Free Speech Bill Gives Legal Protection to Hate Speech, Says Labor Party | Communal room


The government has denied that its controversial new free speech legislation will provide a platform for Holocaust deniers on campuses, arguing that the bill is vital to tackling “growing intolerance” in universities.

The Higher Education (Freedom of Expression) Bill has come under sustained attack by Labor, who have argued that the legislation is nothing more than “legal protection against hate speech “as they tried to block it during its second reading in the Commons on Monday.

Shadow Education Secretary Kate Green told MPs there was no free speech crisis at universities that necessitated the bill, which she described as “a zone without evidence “.

On the contrary, she said, “This is a bill that enshrines legal protections against hateful, harmful and divisive speech. The kind of speech that we would not tolerate in this House would be protected in universities across the country.

“This is a bill that creates a new legal framework to allow those responsible for such damaging speech to take legal action against universities, eating away at the resources that should educate our young people and support our world-class research programs.”

“It is a bill that is unnecessary, it is poorly drafted, but above all it is deeply flawed, and on this side of the House we will not support it.”

The bill proposes a series of new laws that the government says are necessary to “protect” free speech in universities, including the introduction of a “champion of free speech and academic freedom ”to investigate alleged violations of freedom of expression in higher education and then recommend redress.

It will also demand that the university regulator in England, the Office for Students (OfS), introduce a new registration requirement on freedom of expression, with the power to impose penalties, including fines for breach.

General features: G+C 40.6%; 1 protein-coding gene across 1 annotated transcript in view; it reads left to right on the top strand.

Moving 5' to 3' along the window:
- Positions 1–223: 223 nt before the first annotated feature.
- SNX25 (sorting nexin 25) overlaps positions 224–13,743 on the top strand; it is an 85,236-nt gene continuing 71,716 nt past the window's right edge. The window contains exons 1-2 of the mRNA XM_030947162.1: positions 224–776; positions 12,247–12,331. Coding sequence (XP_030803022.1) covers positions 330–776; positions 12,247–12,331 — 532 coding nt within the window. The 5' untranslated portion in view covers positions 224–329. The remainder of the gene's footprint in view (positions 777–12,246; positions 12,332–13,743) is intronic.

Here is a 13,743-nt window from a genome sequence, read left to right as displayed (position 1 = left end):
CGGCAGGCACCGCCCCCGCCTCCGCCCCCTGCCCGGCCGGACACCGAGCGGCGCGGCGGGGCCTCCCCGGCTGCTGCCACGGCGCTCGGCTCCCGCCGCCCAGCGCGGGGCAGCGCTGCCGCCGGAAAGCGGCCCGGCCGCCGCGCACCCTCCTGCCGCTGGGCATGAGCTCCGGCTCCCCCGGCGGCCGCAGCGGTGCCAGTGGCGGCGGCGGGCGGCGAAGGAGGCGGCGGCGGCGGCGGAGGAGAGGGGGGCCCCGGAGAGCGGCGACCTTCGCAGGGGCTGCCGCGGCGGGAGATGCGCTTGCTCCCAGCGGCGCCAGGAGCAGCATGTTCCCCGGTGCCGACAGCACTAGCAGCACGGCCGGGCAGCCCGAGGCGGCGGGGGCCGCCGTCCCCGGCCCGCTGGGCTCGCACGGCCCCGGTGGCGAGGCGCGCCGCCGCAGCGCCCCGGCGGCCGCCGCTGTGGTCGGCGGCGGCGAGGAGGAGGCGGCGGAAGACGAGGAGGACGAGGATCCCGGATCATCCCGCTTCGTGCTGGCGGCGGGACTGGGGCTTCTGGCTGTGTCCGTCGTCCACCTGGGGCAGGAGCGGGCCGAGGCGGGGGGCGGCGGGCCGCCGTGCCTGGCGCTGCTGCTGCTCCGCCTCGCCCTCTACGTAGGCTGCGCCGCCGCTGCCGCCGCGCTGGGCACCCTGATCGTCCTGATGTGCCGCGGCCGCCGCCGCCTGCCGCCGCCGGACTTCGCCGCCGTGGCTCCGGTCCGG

Higher education providers – and student unions – will have a duty to ‘actively promote’ freedom of expression under proposed legislation which also seeks to introduce a legal offense for breach of duty, allowing individuals to seek legal redress for any loss they have suffered as a result of any breach.

Outlining the details of the bill, Education Secretary Gavin Williamson told MPs: “Our universities must not become spaces where ideas are debated as part of a close consensus with those who challenge ideas. majority opinions and are themselves censored.

He continued, “It is absolutely clear that this bill will not and never create a platform for deniers. Public Order Act 1986, Equality Act 2010, introduced by Labor, as well as preventive duties in 2015 – this bill, if passed, will not create space to tolerate deniers and never will.

Williamson added: ‘These legal obligations are essential to ensure that the higher education sector in England continues to be an environment in which students, staff and guest lecturers are not only able but invited to express their views freely. opinions as long as those opinions are legal. “

Green, however, told MPs that an assessment by the Students’ Office found that only 53 of 59,574 events with external stakeholders were denied clearance in 2017-18. “So maybe it was an unusually slow year to cancel cultivation, and there is a real problem. But last year, a survey found that out of 10,000 events with external stakeholders, only six had been canceled. “

She said it was not acceptable, when there were so many other priorities, to use precious parliamentary time to bring forward legislation to tackle “a small number of cases” which might be of concern. anyway be dealt with more effectively without additional legislation.

Supporting the government’s proposed legislation, however, former minister David Davis called the so-called cancellation culture “modern McCarthyism.”

He told the Commons: “The bill before us is to correct a small one, and I grant you, it is a small, but extremely important symbolic aspect of this modern McCarthyism, namely an attempt to not put up a number of speakers including Amber Rudd, Julie Bindel, Peter Hitchens, Peter Tatchell and others. I hope this is in fact just the first step in a program to bring freedom of speech back to Britain. “

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